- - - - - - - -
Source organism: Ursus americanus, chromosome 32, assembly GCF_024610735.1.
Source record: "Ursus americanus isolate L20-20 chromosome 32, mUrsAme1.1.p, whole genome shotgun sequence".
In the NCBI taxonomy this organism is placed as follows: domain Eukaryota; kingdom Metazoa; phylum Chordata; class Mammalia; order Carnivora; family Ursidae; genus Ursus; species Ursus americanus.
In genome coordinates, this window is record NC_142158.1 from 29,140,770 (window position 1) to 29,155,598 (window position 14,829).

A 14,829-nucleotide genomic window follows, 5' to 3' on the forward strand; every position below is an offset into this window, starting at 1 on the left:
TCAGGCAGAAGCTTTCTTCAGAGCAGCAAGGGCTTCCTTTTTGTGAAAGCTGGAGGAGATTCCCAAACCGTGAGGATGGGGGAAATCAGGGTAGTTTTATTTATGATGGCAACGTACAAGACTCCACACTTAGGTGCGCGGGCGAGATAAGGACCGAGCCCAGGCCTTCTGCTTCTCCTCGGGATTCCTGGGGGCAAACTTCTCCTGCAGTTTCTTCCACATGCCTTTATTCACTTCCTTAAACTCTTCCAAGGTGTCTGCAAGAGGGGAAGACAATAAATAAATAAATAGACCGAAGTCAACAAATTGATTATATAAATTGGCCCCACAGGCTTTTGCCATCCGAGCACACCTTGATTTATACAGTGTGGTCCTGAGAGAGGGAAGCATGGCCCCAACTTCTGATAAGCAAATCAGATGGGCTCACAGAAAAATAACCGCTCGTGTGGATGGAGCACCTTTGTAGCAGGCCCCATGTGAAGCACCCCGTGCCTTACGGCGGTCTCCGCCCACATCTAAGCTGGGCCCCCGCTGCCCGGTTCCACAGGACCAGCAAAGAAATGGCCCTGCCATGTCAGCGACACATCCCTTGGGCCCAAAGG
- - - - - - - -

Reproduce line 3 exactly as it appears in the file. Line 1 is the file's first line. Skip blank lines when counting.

In the NCBI taxonomy this organism is placed as follows: domain Eukaryota; kingdom Metazoa; phylum Chordata; class Mammalia; order Carnivora; family Ursidae; genus Ursus; species Ursus americanus.